Pubdate: Tue, 03 Nov 2015
Source: San Diego Union Tribune (CA)
Copyright: 2015 Associated Press
Note: Seldom prints LTEs from outside it's circulation area.


SAN FRANCISCO (AP) - The push to put California among the states 
where marijuana can be sold to and legally used by adults for 
recreation took a major step forward on Monday as ballot language 
backed by Napster co-founder Sean Parker, other wealthy entrepreneurs 
who support pot legalization and leading advocacy groups was filed 
with the state.

The proposed legalization initiative is one of more than a dozen that 
has been submitted in California for the November 2016 election. 
Because of the deep pockets, political connections and professional 
credibility of its supporters, however, observers think the so-called 
Adult Use of Marijuana Act is the vehicle with the greatest chance of success.

"We believe this effort has the support and resources to mount a 
successful campaign for responsible adult-use," California Cannabis 
Industry Association Executive Director Nate Bradley, whose 
organization is endorsing the measure, said.

"This is the one to watch. This is the one," Bradley added.

The measure would allow adults 21 and older to buy an ounce of 
marijuana and marijuana-infused products at licensed retail outlets 
and also to grow up to six pot plants for personal recreational use.

Both the new recreational market and the state's existing medical 
marijuana industry would be regulated through the California 
Department of Consumer Affairs and authorize the state to impose the 
same 15 percent excise tax on both medical and recreational marijuana.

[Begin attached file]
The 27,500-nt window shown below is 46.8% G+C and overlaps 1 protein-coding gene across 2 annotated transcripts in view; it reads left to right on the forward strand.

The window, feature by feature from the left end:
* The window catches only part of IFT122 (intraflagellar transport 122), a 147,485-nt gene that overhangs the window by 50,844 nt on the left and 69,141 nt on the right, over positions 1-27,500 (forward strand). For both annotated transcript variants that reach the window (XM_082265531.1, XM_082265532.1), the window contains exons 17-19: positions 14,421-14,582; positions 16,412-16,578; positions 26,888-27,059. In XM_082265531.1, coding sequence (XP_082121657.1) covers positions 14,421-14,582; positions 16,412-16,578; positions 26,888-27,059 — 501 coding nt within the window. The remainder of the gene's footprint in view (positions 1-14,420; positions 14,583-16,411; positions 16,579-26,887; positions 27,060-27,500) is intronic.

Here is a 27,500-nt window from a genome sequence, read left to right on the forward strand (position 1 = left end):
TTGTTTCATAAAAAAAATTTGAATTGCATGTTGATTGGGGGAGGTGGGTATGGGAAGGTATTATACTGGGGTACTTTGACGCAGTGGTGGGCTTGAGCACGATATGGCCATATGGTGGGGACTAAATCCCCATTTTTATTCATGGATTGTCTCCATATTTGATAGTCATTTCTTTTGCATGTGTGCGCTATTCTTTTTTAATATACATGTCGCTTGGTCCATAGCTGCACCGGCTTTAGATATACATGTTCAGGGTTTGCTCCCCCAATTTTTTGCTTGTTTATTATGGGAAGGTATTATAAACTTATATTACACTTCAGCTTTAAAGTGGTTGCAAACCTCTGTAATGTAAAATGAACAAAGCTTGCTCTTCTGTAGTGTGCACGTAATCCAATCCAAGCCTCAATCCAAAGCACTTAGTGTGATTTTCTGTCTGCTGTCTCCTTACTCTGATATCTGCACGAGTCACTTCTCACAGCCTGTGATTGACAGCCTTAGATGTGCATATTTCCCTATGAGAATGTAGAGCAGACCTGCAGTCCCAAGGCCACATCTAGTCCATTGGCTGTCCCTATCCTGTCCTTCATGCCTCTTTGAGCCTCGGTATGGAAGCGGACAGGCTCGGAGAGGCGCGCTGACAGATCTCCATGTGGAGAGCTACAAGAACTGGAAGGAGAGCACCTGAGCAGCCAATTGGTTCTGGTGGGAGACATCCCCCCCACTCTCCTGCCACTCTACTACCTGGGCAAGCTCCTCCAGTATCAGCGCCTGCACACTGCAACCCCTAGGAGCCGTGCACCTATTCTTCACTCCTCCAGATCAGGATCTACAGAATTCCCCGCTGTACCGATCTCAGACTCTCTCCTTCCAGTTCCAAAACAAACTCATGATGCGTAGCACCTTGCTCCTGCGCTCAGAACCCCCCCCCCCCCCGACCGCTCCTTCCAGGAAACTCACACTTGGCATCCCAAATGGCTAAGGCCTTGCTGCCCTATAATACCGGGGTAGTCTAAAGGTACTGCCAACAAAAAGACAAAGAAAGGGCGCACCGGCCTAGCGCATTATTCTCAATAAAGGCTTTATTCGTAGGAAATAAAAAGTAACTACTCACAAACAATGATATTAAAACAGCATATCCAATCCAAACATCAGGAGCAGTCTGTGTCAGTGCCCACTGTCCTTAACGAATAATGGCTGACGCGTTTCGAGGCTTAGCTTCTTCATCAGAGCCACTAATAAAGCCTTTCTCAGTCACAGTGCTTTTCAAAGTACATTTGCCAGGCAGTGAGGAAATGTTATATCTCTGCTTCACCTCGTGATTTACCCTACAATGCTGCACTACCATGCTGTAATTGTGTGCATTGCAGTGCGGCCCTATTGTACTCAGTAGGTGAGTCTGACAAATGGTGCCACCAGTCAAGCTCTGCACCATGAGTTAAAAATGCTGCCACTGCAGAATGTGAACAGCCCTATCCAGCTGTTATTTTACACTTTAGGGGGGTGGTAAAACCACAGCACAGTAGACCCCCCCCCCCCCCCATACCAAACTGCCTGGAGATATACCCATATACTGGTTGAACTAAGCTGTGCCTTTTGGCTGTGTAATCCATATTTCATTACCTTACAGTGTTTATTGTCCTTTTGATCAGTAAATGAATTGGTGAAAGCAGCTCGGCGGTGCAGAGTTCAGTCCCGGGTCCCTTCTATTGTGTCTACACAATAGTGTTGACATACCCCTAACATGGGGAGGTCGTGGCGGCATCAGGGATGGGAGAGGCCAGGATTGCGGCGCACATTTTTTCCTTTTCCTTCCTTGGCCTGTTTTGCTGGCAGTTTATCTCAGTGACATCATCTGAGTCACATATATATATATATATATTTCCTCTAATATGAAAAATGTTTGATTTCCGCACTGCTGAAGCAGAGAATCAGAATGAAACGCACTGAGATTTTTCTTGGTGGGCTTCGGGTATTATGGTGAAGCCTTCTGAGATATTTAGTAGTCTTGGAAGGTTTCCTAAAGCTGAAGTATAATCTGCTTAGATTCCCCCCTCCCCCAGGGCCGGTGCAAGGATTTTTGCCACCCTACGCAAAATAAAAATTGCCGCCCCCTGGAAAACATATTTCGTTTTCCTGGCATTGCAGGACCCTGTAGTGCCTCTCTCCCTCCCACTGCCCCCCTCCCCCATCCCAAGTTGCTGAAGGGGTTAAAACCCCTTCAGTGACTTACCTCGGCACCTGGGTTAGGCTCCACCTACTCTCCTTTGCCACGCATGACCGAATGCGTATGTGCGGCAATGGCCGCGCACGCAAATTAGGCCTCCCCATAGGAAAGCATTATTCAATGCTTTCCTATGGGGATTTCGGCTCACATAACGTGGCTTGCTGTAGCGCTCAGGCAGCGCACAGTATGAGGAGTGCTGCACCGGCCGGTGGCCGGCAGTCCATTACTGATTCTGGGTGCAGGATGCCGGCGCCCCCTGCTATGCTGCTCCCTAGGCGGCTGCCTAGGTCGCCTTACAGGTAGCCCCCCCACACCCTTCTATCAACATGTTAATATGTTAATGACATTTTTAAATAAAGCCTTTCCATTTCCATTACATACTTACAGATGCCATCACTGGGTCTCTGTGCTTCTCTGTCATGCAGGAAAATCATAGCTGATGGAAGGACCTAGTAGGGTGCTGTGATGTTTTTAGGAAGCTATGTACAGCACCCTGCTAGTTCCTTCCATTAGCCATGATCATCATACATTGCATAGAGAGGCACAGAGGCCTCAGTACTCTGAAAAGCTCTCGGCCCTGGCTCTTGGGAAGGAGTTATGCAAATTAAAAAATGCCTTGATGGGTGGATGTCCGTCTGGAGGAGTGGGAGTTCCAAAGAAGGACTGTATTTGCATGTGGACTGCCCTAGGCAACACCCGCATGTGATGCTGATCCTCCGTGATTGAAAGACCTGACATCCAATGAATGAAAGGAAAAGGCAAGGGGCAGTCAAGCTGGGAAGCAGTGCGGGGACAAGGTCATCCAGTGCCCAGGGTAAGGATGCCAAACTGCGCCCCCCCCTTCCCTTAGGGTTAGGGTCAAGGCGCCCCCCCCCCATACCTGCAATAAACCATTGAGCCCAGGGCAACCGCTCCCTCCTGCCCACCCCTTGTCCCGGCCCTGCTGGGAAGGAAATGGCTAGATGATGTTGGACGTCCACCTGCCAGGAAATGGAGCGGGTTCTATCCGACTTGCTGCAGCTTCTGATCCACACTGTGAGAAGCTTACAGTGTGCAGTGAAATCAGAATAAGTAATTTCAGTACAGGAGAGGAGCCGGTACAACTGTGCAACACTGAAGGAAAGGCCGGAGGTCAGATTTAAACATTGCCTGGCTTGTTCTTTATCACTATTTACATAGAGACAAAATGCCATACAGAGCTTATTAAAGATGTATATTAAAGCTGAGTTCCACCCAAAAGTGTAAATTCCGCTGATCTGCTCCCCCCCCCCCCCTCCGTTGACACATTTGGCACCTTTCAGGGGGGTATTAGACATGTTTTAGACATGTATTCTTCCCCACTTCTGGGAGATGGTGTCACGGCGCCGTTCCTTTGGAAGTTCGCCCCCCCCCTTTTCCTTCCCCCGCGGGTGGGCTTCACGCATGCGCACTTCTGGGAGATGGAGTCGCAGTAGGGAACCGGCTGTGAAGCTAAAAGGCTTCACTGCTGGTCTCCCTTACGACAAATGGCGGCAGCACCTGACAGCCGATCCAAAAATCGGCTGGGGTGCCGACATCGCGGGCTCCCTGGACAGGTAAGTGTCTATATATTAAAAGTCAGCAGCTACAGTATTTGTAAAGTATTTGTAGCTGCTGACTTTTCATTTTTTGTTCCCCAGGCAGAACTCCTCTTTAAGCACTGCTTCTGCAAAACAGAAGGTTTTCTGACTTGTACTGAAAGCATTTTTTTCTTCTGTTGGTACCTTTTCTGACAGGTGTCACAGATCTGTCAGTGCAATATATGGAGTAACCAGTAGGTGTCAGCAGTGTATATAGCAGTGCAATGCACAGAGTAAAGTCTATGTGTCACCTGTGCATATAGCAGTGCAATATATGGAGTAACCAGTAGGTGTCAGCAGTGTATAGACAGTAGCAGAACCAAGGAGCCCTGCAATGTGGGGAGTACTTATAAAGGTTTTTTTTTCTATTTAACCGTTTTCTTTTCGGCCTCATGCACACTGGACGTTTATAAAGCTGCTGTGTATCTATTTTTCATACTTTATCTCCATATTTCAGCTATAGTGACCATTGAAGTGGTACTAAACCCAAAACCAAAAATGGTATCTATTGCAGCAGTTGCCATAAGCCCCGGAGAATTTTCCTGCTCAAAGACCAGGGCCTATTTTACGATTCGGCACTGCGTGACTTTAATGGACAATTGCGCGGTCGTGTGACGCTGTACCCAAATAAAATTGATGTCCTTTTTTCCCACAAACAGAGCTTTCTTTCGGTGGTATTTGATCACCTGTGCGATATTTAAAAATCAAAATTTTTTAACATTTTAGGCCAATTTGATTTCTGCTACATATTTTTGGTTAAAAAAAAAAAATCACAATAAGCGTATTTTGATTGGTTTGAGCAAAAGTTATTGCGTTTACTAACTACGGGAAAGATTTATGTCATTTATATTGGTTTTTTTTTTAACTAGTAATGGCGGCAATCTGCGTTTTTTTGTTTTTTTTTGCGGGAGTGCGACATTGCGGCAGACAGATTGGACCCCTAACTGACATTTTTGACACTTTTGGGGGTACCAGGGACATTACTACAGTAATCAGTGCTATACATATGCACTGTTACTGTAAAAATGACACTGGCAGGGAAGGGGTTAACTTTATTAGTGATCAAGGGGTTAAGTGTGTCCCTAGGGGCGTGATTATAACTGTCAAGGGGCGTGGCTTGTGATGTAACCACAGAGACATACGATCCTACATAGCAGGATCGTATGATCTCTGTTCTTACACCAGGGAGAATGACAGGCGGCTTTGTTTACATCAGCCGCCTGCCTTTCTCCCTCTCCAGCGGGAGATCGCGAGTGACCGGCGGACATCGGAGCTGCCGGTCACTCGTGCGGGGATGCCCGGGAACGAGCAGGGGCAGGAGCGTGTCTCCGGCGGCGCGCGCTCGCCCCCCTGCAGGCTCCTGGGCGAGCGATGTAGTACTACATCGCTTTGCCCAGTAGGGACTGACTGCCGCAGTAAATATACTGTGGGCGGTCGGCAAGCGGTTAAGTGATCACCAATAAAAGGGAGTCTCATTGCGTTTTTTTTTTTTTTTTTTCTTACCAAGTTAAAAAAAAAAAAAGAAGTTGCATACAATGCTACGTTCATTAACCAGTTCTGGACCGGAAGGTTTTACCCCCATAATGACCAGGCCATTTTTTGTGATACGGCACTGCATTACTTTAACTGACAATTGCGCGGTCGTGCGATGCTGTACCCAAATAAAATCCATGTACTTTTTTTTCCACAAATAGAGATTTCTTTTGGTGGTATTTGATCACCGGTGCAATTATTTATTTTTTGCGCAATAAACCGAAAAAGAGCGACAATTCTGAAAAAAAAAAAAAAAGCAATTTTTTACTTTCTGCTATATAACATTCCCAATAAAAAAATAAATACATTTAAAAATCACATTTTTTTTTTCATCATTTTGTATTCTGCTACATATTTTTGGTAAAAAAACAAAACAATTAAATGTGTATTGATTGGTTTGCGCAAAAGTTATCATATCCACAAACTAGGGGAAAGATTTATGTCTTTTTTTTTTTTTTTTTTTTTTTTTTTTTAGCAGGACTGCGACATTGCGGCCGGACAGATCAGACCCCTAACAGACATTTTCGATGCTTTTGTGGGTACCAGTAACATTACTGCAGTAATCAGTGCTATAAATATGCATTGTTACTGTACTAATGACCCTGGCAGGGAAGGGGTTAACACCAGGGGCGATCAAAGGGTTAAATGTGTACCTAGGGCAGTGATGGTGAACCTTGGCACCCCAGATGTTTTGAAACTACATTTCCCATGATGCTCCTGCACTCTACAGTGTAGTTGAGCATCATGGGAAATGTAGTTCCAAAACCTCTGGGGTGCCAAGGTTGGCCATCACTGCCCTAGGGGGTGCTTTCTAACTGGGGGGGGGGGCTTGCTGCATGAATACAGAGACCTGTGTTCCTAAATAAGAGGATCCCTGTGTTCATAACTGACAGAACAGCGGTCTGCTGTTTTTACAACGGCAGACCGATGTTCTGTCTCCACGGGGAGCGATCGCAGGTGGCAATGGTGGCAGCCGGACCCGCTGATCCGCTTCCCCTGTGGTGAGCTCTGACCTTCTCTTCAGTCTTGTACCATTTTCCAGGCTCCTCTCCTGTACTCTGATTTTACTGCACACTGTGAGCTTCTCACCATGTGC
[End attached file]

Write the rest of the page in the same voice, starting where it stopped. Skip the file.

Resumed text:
Four people who worked on the initiative independently told The 
Associated Press that the drafting process and early work to enlist 
sponsors and build a campaign team was spearheaded by Parker, the 
billionaire technology investor who upended the music business as a 
teenager by co-founding the file sharing site Napster and served as 
Facebook's first president.

Those people requested anonymity because they were not authorized to 
discuss Parker's involvement or to name the other wealthy 
entrepreneurs expected to fund the effort until an official campaign 
committee starts raising money and becomes subject to state disclosure laws.

The Parker-backed initiative also has lined up support from the Drug 
Policy Alliance and the Marijuana Policy Project, two leading 
marijuana reform advocacy groups that led the earlier campaigns to 
pass pot legalization measures in Colorado, Washington, Oregon and Alaska.

"This is the most incredibly broad coalition that could have been 
brought together, everything from the drug policy reform movement to 
the environmental movement to the industry actors to the medical 
field, as well as the lineup of all of the most likely funders for 
something like this," said Lynne Lyman, California director for the 
Drug Policy Alliance.
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MAP posted-by: Jay Bergstrom